A Sunderland construction firm has been fined after a worker was seriously injured when he fell three metres through a fragile roof light landing on the floor below.
The 29-year-old, from Ryhope, who does not want to be named, was part of a team of workers employed by Brims Construction Ltd to carry out the refurbishment of Pearl Assurance House, New Bridge Street, Newcastle, when the incident happened on 2 September 2013.
As a result of the fall he fractured two vertebrae and suffered severe bruising, but is expected to make a full recovery.
The Health and Safety Executive (HSE) today (13 May) prosecuted Brims Construction Ltd for safety failings after investigating the incident.
Newcastle Magistrates’ Court heard the worker was on the second-floor roof of the building and frequently had to pass close to two fragile plastic roof lights. At one point he placed an item on one of the roof lights but it fractured, and he fell through, landing on the concrete floor below.
The HSE investigation found there were no barriers or any other safety measures in place to prevent a fall through the roof lights, despite the fact that a consultant working for the company had recommended they were required.
The only precaution was a paper notice attached to the roof lights warning they were fragile, but these had disappeared by the time the incident happened.
The court was told Brims Construction Ltd had failed to provide suitable and sufficient measures to prevent the fall. After the incident the company erected scaffolding fencing at each roof light without impeding any other work.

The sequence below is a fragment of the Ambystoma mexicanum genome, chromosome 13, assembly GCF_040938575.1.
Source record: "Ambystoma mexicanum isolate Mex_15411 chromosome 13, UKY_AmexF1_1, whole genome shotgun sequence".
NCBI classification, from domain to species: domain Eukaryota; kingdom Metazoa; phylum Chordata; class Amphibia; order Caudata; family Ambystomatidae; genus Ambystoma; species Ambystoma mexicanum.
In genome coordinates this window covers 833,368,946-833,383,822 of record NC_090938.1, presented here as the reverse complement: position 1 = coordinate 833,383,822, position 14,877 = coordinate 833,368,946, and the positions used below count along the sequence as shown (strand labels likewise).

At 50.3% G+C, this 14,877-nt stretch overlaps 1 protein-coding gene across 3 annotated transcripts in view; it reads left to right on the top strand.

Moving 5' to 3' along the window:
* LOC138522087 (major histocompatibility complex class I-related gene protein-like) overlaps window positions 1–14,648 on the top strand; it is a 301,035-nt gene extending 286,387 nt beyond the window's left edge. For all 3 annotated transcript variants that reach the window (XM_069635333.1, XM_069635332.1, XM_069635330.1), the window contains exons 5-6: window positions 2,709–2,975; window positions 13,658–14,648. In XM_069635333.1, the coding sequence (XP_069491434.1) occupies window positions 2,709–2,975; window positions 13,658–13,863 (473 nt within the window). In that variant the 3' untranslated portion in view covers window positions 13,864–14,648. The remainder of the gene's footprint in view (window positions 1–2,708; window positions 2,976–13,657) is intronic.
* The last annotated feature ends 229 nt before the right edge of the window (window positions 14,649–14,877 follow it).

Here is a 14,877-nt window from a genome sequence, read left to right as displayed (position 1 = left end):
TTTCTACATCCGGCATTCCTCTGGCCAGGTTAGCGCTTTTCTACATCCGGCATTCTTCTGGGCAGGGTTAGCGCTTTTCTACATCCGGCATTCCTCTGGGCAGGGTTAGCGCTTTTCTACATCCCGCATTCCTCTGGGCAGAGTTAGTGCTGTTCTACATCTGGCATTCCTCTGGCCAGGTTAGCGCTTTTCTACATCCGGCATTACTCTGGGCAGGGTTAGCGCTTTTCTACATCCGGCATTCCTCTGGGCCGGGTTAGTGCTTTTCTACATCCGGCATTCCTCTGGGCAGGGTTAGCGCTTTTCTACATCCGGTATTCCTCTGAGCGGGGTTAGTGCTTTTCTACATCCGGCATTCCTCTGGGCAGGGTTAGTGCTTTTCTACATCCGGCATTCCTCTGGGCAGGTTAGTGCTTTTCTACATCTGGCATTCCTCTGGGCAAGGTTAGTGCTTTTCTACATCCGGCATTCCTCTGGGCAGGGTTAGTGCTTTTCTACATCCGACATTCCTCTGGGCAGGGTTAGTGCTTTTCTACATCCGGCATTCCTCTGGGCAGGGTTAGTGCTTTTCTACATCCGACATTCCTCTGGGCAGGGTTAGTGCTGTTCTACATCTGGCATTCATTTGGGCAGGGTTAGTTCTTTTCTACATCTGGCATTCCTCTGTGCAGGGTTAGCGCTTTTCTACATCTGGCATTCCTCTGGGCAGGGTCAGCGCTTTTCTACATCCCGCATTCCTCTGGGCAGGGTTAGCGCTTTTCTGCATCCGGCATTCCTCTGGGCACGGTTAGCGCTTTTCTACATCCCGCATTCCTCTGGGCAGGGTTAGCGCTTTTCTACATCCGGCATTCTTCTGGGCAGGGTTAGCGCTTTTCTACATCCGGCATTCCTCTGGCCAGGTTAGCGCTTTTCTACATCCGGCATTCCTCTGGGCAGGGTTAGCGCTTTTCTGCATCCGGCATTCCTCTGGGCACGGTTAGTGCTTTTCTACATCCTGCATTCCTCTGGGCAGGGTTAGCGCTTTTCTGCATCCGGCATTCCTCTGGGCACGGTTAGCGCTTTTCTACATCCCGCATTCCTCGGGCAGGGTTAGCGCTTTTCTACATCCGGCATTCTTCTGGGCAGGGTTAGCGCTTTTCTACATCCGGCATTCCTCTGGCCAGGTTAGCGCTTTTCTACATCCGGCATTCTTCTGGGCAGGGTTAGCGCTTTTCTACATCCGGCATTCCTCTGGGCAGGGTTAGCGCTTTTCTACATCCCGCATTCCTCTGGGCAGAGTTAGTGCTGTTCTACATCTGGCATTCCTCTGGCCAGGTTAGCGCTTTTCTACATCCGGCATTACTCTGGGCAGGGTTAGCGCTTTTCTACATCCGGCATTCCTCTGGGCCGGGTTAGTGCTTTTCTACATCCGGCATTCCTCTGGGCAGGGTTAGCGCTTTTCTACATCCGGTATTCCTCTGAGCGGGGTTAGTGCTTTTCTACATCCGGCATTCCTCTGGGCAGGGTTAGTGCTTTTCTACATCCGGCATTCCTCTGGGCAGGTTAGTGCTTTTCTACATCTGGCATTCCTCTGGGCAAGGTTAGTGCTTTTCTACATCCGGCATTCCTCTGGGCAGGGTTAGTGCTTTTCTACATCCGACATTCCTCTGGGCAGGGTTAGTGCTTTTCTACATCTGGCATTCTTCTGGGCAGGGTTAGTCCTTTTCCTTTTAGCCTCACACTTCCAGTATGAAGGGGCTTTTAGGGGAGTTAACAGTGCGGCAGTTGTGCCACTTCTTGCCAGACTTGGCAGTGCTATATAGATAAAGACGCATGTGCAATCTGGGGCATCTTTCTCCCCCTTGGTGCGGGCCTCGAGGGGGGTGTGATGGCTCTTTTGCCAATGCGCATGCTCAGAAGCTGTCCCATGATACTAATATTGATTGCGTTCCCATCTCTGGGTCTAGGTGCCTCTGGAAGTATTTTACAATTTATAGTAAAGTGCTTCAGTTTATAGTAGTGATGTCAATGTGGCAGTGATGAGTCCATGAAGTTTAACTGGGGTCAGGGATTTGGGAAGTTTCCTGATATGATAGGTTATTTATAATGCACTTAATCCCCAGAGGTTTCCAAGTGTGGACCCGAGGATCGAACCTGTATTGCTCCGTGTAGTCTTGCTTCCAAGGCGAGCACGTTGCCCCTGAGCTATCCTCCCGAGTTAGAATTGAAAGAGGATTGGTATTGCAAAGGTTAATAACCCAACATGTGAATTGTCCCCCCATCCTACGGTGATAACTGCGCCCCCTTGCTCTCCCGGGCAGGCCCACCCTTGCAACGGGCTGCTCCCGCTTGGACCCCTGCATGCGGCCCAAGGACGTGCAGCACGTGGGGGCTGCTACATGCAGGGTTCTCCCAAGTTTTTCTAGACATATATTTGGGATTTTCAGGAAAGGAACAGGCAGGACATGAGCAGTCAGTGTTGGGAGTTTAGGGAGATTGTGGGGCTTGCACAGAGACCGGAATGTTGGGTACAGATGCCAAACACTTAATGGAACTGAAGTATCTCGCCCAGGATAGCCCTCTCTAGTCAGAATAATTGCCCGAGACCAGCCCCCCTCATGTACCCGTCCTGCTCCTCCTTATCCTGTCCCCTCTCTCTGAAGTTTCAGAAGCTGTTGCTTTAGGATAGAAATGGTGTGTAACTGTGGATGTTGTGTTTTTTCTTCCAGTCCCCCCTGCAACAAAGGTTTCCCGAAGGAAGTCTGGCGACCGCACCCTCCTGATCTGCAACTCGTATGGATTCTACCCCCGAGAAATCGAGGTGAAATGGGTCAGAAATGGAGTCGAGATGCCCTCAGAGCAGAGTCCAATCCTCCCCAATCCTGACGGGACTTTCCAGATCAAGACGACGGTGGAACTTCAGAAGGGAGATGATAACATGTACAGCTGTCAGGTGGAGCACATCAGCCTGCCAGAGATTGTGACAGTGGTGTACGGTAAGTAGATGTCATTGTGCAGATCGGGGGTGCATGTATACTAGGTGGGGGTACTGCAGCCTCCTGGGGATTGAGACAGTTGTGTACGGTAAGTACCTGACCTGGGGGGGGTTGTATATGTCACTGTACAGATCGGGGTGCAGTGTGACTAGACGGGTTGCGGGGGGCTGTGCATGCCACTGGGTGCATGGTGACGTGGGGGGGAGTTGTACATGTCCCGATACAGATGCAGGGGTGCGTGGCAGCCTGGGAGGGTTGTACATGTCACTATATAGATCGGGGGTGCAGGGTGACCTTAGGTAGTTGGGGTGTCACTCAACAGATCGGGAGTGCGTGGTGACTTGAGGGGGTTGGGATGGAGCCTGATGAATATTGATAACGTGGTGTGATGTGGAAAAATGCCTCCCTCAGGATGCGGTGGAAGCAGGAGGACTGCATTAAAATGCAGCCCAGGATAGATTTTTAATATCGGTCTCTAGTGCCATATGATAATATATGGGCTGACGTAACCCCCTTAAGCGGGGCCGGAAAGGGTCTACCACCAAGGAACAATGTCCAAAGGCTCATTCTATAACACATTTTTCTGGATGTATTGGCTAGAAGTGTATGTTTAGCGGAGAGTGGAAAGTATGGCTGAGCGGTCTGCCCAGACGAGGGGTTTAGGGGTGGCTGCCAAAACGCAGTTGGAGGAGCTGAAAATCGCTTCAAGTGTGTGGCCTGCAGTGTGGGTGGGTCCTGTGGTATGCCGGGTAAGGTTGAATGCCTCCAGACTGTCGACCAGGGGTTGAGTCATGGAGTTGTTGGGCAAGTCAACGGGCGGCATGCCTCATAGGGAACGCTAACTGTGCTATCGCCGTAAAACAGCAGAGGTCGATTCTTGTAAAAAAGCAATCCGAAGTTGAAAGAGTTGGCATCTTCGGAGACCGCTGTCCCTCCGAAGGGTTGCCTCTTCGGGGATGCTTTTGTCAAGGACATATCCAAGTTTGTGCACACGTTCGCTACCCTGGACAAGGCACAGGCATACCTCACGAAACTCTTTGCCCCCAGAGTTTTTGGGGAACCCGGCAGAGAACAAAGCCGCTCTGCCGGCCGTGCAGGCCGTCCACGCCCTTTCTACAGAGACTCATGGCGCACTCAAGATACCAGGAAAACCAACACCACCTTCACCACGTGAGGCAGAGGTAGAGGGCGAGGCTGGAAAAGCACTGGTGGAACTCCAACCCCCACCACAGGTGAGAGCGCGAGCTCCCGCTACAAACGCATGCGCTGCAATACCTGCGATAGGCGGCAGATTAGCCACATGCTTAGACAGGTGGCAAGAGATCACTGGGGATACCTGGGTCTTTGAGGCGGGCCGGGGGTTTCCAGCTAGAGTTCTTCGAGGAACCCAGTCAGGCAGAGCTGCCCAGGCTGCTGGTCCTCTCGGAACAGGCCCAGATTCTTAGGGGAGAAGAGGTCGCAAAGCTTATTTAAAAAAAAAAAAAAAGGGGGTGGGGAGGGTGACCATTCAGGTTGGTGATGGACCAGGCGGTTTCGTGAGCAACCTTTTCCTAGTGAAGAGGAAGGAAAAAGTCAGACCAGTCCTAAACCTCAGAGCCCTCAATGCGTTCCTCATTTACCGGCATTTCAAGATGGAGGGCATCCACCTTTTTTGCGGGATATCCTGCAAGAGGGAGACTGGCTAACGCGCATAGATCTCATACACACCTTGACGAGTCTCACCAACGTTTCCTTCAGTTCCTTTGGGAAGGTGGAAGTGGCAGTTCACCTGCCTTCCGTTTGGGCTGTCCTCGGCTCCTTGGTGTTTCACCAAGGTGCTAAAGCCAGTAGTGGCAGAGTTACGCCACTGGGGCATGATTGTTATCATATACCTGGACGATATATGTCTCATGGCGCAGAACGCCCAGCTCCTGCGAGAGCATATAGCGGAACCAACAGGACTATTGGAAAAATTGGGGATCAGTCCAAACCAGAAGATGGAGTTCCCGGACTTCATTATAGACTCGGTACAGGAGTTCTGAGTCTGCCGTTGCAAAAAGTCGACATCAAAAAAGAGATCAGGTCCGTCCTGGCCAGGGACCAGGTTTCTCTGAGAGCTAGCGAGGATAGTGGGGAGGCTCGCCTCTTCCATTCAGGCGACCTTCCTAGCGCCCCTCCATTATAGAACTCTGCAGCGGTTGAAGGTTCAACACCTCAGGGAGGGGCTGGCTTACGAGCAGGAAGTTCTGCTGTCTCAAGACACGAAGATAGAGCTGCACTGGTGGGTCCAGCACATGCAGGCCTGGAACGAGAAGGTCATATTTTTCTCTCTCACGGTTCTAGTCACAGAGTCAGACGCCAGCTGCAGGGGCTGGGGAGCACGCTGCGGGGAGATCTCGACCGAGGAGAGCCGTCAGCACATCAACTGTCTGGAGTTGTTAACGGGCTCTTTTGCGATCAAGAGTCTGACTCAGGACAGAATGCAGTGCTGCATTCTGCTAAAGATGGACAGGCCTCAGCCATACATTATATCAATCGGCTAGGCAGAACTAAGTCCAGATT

Brims Construction Ltd, of Austin Boulevard, Quay West Business Park, Sunderland, was fined £6,000 and ordered to pay £690 in costs after pleading guilty to breaching Regulation 9(2)(a) of the Work at Height Regulations 2005.
Speaking after the case, HSE Inspector Martin Smith said:
“This incident could easily have been prevented if Brims Construction Ltd had ensured that the fragile roof lights were either covered or effectively fenced off – something they did very easily after the incident happened.
“Instead a worker suffered a serious fall that could have cost him his life and he was lucky to escape with what were still serious injuries.
“The significant dangers of death and serious injury associated with falls from height during construction work are well-known in the industry and working near fragile roof lights without appropriate safety measures in place is simply not acceptable.”
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Notes to Editors
1. Health and Safety Executive is Britain’s national regulator for workplace health and safety. It aims to reduce work-related death, injury and ill health. It does so through research, information and advice; promoting training; new or revised regulations and codes of practice; and working with local authority partners by inspection, investigation and enforcement. www.hse.gov.uk
2. Regulation 9(2)(a) of the Work at Height Regulations 2005 states that “Where it is not reasonably practicable to carry out work safely and under appropriate ergonomic conditions without passing across or near, or working on, from or near, a fragile surface, every employer shall ensure, so far as is reasonably practicable, that suitable and sufficient platforms, coverings, guard rails or similar means of support or protection are provided and used so that any foreseeable loading is supported by such supports or borne by such protection.
3. HSE news releases are available at press.hse.gov.uk